Reviewed by Kit Bakke
Sunday, January 14, 2007
Louisa May Alcott, Ralph Waldo Emerson, Margaret Fuller, Nathaniel Hawthorne, and Henry David Thoreau: Their Lives, Their Loves, Their Work
By Susan Cheever
Simon & Schuster 223 pp. $26
Susan Cheever is the latest literary moth to be drawn to the bright flame of mid-19th century Concord, Mass. Her 12th book, American Bloomsbury, invites readers to meander through the lives of five neighbors whom we would do well to remember. Cheever sets her stage early on: "We may think of them as static daguerreotypes, but in fact these men and women fell desperately in and out of love with each other, tormented each other in a series of passionate romantic triangles, edited each other's work, talked about ideas all night, and walked arm in arm under Concord's great elms."
She will resuscitate Ralph Waldo Emerson, Henry David Thoreau, Nathaniel Hawthorne, Louisa May Alcott and Margaret Fuller by telling us that they, too, had feet of clay and their oh-so-human foibles were salacious enough for a 21st-century TV reality show.
Perhaps that's what it takes these days to get anyone to pay attention. But is that what we should be paying attention to? Should we not remember instead these Concordians' fertile mix of intellectual firepower and daily friendships? We might do well to ponder how to bring their rigorously ethical and independent thinking into today's conversations. But perhaps Cheever intends to argue that their "passionate romantic triangles" were necessary to fuel their lively genius.
Cheever correctly points out that most of us would be hard put to describe exactly what Emerson stood for, why Thoreau built his cabin on Walden Pond (and why he left it) or the dark themes Hawthorne wrestled into his fiction. We may know Louisa May Alcott only through Little Women, the shallowest reflection of her energetic and opinionated life. And we may never have heard of Margaret Fuller at all.
Unfortunately, the book's haphazard pastiche of stories diminishes its ability to improve our understanding of these amazing Americans. None of the gossip is new or infused with fresh insight. We learn only tidbits of what they did and nothing to help us understand the how or the why. Cheever takes the easy potshots at the Alcotts' Fruitlands commune, dwells with Victorian pathos on Fuller's shipwreck and repeats Thoreau and Emerson's best-known bon mots.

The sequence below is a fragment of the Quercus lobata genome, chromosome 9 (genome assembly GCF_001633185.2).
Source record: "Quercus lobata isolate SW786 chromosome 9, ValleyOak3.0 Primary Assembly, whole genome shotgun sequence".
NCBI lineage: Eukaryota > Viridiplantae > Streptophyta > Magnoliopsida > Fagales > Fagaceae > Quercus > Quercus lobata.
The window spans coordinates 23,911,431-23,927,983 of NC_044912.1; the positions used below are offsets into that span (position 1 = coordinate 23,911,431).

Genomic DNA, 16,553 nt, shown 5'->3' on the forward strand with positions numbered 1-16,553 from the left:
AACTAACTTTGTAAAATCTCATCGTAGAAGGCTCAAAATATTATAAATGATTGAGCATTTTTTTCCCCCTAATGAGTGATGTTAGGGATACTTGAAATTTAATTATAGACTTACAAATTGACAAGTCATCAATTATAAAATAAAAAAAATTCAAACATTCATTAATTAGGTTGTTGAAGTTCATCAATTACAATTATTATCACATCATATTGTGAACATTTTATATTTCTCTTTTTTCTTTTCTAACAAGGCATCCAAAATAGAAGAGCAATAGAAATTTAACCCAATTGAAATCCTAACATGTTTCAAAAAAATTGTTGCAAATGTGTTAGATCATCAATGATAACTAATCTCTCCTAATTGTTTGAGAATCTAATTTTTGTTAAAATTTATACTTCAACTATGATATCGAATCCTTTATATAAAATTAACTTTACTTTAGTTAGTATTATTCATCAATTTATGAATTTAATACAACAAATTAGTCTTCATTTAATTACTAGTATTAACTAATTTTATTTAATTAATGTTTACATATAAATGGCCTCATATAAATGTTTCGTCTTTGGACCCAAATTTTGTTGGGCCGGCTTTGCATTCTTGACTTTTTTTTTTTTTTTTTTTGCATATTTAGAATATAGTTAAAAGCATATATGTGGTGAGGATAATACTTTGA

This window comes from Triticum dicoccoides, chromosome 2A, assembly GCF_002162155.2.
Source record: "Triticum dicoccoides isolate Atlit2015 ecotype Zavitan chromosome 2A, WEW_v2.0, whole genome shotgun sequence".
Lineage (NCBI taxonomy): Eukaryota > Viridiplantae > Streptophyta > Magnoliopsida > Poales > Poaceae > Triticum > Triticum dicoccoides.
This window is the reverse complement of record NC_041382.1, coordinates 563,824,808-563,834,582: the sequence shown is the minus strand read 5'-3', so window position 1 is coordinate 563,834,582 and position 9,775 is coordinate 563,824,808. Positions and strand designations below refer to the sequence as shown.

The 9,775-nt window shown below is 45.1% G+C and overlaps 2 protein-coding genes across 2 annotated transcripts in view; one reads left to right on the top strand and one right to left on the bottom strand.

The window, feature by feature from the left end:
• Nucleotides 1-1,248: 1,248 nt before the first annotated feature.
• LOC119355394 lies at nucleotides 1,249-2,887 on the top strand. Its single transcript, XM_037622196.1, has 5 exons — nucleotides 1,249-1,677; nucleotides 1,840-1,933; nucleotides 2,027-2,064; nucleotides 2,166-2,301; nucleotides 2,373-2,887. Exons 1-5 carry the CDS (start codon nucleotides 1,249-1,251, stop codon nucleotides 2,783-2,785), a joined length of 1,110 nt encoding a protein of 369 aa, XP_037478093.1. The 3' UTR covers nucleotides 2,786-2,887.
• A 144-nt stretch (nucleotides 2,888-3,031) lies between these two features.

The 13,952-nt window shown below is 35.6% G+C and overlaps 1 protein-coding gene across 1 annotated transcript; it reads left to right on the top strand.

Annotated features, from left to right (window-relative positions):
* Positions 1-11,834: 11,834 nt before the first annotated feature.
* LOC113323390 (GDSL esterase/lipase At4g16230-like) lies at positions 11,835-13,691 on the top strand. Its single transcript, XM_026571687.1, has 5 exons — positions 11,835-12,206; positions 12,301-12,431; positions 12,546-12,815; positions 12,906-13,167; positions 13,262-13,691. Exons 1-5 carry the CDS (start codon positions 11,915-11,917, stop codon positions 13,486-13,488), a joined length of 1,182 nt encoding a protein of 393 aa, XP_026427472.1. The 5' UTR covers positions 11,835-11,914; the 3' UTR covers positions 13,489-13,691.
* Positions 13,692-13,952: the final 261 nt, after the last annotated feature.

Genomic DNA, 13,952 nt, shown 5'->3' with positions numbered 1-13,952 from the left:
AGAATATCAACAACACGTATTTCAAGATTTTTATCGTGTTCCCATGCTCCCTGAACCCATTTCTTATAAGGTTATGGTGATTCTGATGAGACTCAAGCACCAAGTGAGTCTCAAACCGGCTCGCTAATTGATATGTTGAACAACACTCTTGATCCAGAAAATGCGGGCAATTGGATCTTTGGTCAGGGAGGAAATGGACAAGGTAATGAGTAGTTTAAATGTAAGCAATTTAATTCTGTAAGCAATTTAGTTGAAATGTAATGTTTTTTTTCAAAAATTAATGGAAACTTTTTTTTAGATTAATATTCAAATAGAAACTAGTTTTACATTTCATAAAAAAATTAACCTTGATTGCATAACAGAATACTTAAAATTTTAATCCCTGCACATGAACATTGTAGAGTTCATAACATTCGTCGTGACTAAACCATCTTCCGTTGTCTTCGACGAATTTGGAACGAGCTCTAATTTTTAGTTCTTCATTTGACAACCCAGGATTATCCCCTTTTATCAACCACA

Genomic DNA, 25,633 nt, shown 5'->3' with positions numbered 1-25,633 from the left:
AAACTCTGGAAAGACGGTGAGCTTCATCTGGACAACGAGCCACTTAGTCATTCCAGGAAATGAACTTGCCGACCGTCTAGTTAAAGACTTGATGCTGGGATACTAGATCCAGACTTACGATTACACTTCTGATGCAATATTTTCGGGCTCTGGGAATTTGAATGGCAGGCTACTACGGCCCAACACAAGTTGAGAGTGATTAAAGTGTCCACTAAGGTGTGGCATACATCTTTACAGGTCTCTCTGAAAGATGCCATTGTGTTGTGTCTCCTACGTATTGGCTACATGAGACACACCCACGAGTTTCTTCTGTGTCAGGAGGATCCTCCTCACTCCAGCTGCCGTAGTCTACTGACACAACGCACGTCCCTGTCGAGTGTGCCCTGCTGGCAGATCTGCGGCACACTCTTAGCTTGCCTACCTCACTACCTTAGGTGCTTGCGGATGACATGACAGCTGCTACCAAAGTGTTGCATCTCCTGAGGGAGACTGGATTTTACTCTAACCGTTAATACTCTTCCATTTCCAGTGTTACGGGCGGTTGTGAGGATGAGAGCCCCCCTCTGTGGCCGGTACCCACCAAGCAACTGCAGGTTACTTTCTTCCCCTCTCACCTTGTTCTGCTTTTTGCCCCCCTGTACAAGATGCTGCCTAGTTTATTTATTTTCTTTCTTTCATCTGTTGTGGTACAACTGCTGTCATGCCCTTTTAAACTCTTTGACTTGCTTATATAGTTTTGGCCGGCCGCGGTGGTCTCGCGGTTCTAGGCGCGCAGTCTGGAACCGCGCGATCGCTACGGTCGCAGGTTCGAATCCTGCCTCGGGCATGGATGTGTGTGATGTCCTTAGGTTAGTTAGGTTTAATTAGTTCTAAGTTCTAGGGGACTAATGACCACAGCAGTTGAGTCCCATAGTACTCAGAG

Cheever's title assumes a readership that is familiar with the London Bloomsbury crowd, although never once does she mention Bloomsbury in the text -- a potentially interesting direction not taken. Rather, much of the book is pitched toward adolescents: "In other words, Hawthorne had come to the point where he needed to get out of Dodge"; "Slaves had been used in ways that even animals were never used. This was wrong." She mystifyingly describes Fuller as a "Dorothy Parker woman in a Jane Austen world" and calls Emerson the "sugar daddy of American literature." Cheever's most emotional paragraphs are devoted to excoriating John Brown, calling him a "passionate con artist in desperate need of money for his chosen cause."
Cheever's attempt to bring the women of the neighborhood closer to the center of the action is laudable, although she slights the two women most deserving of attention -- Abba Alcott, Louisa's mother, and Lidian Emerson, Ralph Waldo's second wife. Lidian's Transcendental Bible, which Cheever never mentions, is a scathingly accurate parody of Emerson's beloved transcendentalism and shows her to be a woman of intelligence and verve. Abba was a remarkably prescient economic analyst, understanding the dislocations of immigration and the Industrial Revolution with greater clarity than most. But Cheever dwells more on her famously short temper than on her intellectual contributions.
Instead, she focuses on Fuller (who stayed for several months with the Emersons but never lived in Concord) and Louisa May Alcott (who certainly lived there but was of a younger generation than the Emerson-Thoreau-Hawthorne triumvirate). To her credit, Cheever devotes more space to Louisa's father, Bronson, who was the fourth and rarely silent partner of the Concord circle.
Attempting to write a biography of one person is tricky enough; to delineate a group of active and prolific geniuses is a challenge few dare to attempt. The good ones stand out: Leon Edel's House of Lions about the actual Bloomsbury group, William St. Clair's The Godwins and the Shelleys and John Worthen's The Gang: Coleridge, the Hutchinsons and the Wordsworths in 1802. The neighborly sages of Concord warrant as many tries as it takes to get it right. ·
Kit Bakke's latest book is "Miss Alcott's E-Mail." She can be reached through www.kitbakke.com.